A friend of mine who recently returned from Harare described how Zimbabwe has been devastated by the political and economic turmoil. People carry around bags full of money just to pick up a few groceries — if you can find them at all. And no one tries to steal your money — it’s just not worth it. Especially now that the inflation rate has hit an unfathomable 231 million percent, and the government has started issuing a $50 billion note.
My family moved to Zimbabwe in 1980, the year of its independence from Britain. It was a good time for the country because of a newfound hope and promise. It was a beautiful country but even then, at the best of times, we were always dealing with droughts, food shortages, and frequent trips to South Africa to stock up on supplies. We left Zimbabwe in 1987 when it appeared that things were starting to deteriorate. We would never have imagined that it could get this bad. And it doesn’t seem to be at the bottom yet.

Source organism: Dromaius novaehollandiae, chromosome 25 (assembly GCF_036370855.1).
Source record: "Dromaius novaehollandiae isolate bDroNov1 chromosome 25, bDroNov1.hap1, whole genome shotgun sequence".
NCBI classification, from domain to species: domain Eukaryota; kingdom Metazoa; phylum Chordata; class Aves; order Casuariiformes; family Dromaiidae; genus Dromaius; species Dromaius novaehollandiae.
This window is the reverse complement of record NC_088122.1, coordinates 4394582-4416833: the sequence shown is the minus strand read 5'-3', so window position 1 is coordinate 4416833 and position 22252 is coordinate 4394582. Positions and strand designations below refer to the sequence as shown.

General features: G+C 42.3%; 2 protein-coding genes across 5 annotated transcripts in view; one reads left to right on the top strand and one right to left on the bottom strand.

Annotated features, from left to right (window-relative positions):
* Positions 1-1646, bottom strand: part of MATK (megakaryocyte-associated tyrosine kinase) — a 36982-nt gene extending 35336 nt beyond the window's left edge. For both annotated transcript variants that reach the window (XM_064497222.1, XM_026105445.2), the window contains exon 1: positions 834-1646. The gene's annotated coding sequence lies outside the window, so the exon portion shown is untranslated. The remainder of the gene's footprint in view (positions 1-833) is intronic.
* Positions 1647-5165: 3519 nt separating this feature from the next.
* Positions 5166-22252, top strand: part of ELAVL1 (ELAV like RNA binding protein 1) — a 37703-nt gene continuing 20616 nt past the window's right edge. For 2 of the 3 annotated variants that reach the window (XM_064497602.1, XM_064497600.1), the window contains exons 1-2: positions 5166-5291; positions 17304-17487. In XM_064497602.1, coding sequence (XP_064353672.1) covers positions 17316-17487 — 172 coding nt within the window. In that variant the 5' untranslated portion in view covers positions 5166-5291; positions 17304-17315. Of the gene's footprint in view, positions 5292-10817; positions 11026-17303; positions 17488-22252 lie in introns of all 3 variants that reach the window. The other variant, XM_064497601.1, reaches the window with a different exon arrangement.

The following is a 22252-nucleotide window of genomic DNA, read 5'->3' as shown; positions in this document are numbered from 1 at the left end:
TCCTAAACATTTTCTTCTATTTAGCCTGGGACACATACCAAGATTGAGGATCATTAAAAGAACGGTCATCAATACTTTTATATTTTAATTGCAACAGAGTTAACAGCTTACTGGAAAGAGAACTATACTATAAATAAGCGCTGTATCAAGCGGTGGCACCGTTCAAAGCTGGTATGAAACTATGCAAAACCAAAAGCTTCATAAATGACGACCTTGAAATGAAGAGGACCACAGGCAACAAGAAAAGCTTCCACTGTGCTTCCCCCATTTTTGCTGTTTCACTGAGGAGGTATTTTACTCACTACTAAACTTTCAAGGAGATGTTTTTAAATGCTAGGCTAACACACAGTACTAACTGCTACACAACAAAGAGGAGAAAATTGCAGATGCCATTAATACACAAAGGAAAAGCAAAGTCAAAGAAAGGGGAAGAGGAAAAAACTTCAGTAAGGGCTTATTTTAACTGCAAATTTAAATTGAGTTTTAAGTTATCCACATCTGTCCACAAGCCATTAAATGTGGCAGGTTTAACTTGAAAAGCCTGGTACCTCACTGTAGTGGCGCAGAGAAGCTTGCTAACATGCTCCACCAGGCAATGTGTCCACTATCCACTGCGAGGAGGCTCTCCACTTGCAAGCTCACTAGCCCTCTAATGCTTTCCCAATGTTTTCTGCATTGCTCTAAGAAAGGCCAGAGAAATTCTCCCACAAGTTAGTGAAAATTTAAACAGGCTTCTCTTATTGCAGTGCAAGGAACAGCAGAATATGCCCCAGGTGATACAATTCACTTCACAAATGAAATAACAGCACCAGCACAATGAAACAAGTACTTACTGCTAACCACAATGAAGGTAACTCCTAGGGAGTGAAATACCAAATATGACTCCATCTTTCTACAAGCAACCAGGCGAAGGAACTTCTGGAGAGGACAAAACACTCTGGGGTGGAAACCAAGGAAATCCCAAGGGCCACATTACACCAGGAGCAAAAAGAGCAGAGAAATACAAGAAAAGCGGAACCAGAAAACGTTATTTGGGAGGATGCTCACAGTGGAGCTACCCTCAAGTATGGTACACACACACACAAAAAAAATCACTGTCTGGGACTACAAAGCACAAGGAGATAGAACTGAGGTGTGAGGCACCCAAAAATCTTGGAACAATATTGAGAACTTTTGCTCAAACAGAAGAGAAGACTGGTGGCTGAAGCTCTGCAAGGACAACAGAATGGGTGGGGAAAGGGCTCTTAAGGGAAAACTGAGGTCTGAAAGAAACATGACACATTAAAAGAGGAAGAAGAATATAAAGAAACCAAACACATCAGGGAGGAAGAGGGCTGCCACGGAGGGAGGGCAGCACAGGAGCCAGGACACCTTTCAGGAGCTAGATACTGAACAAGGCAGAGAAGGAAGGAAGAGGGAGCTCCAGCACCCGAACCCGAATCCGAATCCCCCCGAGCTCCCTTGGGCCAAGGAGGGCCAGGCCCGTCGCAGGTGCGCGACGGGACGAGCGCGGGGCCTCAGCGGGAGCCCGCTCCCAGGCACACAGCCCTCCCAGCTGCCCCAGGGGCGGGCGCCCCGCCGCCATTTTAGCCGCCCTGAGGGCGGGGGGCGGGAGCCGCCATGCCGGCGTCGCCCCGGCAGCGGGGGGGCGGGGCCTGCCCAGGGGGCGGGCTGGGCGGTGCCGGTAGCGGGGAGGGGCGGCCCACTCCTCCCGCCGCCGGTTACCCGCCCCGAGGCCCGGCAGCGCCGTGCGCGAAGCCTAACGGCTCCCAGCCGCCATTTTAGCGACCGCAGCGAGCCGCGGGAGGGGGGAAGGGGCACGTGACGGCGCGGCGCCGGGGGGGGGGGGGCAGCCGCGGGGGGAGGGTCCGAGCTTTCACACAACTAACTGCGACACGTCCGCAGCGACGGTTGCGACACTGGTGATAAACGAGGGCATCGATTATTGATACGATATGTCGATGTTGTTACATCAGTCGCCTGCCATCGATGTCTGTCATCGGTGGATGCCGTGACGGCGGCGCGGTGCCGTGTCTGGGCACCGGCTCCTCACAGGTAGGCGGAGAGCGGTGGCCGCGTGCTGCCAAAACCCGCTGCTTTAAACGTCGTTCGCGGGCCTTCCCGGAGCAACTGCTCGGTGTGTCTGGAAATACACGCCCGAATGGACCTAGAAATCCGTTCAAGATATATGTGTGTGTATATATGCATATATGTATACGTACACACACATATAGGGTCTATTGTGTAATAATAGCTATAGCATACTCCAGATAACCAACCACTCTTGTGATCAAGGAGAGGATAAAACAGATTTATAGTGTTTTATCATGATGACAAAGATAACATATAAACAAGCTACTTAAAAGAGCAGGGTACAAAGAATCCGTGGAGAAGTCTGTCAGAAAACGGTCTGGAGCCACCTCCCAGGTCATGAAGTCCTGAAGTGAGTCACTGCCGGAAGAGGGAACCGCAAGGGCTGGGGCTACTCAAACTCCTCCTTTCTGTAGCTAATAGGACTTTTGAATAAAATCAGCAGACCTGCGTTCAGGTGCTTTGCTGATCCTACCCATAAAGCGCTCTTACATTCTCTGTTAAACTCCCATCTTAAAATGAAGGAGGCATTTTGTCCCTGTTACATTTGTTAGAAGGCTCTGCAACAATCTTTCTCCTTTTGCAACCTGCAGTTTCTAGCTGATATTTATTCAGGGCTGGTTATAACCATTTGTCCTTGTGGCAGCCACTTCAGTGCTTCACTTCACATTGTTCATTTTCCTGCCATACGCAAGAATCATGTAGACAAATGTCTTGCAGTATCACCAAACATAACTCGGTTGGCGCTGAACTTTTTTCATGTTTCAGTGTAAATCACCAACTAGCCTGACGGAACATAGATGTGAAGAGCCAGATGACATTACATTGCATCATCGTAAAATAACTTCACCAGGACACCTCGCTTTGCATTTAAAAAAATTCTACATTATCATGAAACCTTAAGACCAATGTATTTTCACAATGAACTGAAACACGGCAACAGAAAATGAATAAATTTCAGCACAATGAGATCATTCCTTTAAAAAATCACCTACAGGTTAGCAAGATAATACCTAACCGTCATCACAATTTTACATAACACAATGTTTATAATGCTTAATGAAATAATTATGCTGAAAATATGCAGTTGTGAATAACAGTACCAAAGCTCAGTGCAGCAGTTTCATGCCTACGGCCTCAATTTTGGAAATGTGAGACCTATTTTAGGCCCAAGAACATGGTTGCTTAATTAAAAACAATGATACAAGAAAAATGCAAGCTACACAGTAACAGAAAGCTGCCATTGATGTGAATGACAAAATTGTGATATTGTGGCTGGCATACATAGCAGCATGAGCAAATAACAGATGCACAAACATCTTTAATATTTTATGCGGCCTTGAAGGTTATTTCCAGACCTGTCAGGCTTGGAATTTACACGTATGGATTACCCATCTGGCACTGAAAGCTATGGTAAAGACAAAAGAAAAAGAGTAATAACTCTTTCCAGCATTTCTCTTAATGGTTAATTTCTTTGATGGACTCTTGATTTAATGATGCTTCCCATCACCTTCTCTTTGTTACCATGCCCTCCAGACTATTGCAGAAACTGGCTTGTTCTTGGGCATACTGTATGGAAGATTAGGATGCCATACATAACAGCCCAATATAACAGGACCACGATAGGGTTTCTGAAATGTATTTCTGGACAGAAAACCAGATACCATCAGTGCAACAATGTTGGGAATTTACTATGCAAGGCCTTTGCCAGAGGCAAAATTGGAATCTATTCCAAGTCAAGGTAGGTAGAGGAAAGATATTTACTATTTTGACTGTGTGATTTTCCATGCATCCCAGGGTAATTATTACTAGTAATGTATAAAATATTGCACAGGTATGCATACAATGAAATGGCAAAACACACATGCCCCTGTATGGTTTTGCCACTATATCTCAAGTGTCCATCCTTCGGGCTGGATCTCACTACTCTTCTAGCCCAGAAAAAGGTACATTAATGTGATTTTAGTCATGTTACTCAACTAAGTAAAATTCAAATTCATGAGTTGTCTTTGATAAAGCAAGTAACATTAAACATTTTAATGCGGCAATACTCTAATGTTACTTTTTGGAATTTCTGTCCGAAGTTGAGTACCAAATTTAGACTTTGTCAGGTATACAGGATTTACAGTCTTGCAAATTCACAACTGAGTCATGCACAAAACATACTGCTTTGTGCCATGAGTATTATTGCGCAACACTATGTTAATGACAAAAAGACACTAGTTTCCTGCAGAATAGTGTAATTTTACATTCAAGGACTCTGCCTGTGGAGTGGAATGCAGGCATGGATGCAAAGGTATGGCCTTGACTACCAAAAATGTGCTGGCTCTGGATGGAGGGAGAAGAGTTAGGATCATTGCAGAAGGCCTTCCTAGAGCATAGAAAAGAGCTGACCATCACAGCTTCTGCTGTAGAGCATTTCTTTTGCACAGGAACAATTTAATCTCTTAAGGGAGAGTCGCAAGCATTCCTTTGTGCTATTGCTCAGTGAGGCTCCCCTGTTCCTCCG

One of the best sources of news about the country and its struggling neighbors is the dedicated coverage on the BBC’s site. In particular, its recent reportage about the stunning cholera epidemic, exacerbated by the collapse of government services as well as all functioning hospitals, is truly heartbreaking.